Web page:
Despite the fact that Plath’s writings reveal the undeniable influence of the so-called "confessional school" together with a series of pre-feminist assertions, her aesthetics isn’t reducible to the above-mentioned categories. Rather than trying to "pathologize Plath" or tuck her under a fixed label, it seems more relevant to examine how myths, metaphors, representations and rhythms emerge, differentiate, entangle and at times either miscarry or backfire in the dynamic work of this controversial writer. In a poetry where the "I" in gestation is always something rudimentary and at risk, it is difficult and possibly even pointless to attempt to separate the emergence of text from that of the genesis of a woman poet. What counts is the struggle to introduce one’s imprint into the "barbed-wire language", a system of symbols prone to arbitrary segregation and single-minded logic. At a time of scarce theoretical framework on gender issues, Plath’s attempts at a poetic synthesis between Judaeo-Christian iconography and the shrill, iconoclastic voices requiring extensions of the existing effigies is part of a more general breakthrough of a new writing species¾ composed of men and women, mothers and non-mothers¾ motivated by a wish to sow creative discord among pre-existing representations and voicing strategies.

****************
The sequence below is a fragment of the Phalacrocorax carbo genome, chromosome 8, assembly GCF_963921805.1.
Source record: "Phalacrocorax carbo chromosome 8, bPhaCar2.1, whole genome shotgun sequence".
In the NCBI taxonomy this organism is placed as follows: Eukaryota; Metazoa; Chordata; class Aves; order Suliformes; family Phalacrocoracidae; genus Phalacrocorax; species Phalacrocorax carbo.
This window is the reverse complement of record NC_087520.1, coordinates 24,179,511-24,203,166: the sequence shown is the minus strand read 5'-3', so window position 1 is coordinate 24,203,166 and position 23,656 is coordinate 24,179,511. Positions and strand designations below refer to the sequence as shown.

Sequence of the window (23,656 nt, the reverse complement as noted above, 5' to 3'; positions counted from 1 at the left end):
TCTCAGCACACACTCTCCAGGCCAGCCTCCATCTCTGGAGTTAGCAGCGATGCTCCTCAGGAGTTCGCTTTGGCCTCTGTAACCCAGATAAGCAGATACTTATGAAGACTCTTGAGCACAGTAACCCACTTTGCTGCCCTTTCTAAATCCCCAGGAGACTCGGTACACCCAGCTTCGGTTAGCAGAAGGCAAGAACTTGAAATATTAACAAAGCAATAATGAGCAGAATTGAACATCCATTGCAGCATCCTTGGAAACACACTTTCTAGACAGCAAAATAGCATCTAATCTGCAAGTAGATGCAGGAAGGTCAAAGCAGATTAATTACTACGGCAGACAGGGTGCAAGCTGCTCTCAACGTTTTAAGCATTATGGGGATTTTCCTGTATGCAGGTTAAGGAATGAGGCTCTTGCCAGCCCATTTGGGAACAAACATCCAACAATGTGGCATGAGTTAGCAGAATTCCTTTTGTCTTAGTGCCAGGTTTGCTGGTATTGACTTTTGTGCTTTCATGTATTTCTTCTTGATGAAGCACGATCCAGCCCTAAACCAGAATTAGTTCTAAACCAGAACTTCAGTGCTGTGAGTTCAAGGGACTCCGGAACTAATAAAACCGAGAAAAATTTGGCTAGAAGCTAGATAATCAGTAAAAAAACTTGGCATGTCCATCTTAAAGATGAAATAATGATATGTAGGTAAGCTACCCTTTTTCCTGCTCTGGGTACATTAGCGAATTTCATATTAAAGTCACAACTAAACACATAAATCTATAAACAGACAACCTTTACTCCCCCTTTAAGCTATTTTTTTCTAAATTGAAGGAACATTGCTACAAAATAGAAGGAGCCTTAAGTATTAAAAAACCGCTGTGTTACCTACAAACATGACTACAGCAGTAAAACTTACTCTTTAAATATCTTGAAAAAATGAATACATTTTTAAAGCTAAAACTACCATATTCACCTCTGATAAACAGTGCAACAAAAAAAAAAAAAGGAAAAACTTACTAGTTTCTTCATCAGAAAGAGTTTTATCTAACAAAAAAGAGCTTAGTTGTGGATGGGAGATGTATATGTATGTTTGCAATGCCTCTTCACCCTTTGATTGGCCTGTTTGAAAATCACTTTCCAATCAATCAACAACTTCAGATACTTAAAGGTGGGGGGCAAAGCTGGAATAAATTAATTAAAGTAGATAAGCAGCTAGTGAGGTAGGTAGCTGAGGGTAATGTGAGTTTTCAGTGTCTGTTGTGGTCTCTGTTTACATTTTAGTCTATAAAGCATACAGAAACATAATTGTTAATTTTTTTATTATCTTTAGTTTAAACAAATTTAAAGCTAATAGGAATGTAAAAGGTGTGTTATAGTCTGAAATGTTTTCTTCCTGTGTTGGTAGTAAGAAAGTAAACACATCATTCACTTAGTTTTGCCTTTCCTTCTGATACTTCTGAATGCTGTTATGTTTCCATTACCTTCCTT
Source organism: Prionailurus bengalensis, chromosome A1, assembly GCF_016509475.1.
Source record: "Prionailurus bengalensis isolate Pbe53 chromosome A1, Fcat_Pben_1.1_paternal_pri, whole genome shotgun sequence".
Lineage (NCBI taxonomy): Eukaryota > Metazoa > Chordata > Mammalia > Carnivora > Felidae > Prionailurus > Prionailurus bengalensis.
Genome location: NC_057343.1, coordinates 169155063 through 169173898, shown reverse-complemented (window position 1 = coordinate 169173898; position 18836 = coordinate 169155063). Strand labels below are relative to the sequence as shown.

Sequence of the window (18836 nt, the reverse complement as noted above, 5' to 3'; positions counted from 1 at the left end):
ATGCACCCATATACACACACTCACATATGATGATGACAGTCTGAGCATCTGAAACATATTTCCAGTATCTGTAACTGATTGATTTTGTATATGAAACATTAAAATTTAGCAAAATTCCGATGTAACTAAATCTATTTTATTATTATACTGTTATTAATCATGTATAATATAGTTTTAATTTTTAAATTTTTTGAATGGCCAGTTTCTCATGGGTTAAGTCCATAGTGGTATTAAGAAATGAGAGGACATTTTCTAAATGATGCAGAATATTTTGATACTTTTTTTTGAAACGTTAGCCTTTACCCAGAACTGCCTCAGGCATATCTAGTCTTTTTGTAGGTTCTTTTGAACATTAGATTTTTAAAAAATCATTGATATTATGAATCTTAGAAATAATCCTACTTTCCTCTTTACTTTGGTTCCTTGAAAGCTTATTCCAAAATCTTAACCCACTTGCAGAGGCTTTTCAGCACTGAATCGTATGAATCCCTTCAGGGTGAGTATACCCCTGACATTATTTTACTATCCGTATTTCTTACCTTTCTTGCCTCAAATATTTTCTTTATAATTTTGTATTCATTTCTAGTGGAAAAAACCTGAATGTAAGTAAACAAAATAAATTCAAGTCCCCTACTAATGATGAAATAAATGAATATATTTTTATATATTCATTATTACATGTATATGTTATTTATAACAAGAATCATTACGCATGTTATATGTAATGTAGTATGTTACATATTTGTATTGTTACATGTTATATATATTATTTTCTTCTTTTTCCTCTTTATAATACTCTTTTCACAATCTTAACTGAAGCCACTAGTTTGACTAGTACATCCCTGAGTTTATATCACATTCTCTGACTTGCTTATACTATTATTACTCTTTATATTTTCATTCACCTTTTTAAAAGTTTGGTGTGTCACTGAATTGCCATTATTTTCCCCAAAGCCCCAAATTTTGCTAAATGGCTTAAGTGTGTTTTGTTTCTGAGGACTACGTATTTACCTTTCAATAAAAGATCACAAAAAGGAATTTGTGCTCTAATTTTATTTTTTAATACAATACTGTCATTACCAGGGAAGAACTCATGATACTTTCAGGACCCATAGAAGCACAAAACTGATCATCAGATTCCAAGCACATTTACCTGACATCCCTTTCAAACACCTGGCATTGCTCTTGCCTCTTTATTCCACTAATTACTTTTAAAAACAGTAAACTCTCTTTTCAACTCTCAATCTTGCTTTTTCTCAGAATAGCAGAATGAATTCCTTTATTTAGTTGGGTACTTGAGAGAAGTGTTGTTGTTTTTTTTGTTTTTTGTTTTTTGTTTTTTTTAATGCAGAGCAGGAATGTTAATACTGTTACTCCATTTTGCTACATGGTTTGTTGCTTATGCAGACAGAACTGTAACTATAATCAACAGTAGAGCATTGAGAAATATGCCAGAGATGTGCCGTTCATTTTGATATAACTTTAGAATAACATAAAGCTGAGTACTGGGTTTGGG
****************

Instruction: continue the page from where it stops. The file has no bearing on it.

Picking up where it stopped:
Interestingly enough, language is frequently depicted by Sylvia Plath as material the embryonic "I" seeking self-definition is to crawl or violently struggle through. Refusing expressions of plurality, language may also be visualized as a dismal mechanism to which the speaker engaged in the act of writing always seems to yield something vital:

The letters proceed from these black keys, and these black keys proceed

From my alphabetical fingers, ordering parts,

Parts, bits, cogs, the shining multiples.

I am dying as I sit. I lose a dimension. (CP 177)

On the other hand, it would be difficult to grasp the final fury of Plath’s Ariel-poems without having read through her painstaking attempts at rewriting some of the fundamental myths of our Western culture or without having seized the signs of contained passion and daughterly admiration that marks her earlier poetry. Before the gradual move towards polymorphous figures and rhythms, the Plathian " I " in embryo tends to remain embedded in a rich, symbol-laden metaphorical language. Similarly, until the mid-fifties, the objects named are not yet those of domestic reality of the later poems ("Tulips", "Three Women", "Lesbos", "Cut", etc), but tend to rise from a legendary and noble past, organised around a magically powerful male figure ("Pursuit", "Queen’s Complaint", "Ode for Ted", etc). Strikingly craftswomanlike, for skilfully constructed and elaborately worded, this early poetry conforms to intricate rhythmic patterns that bear the mark of respect for the established literary canon.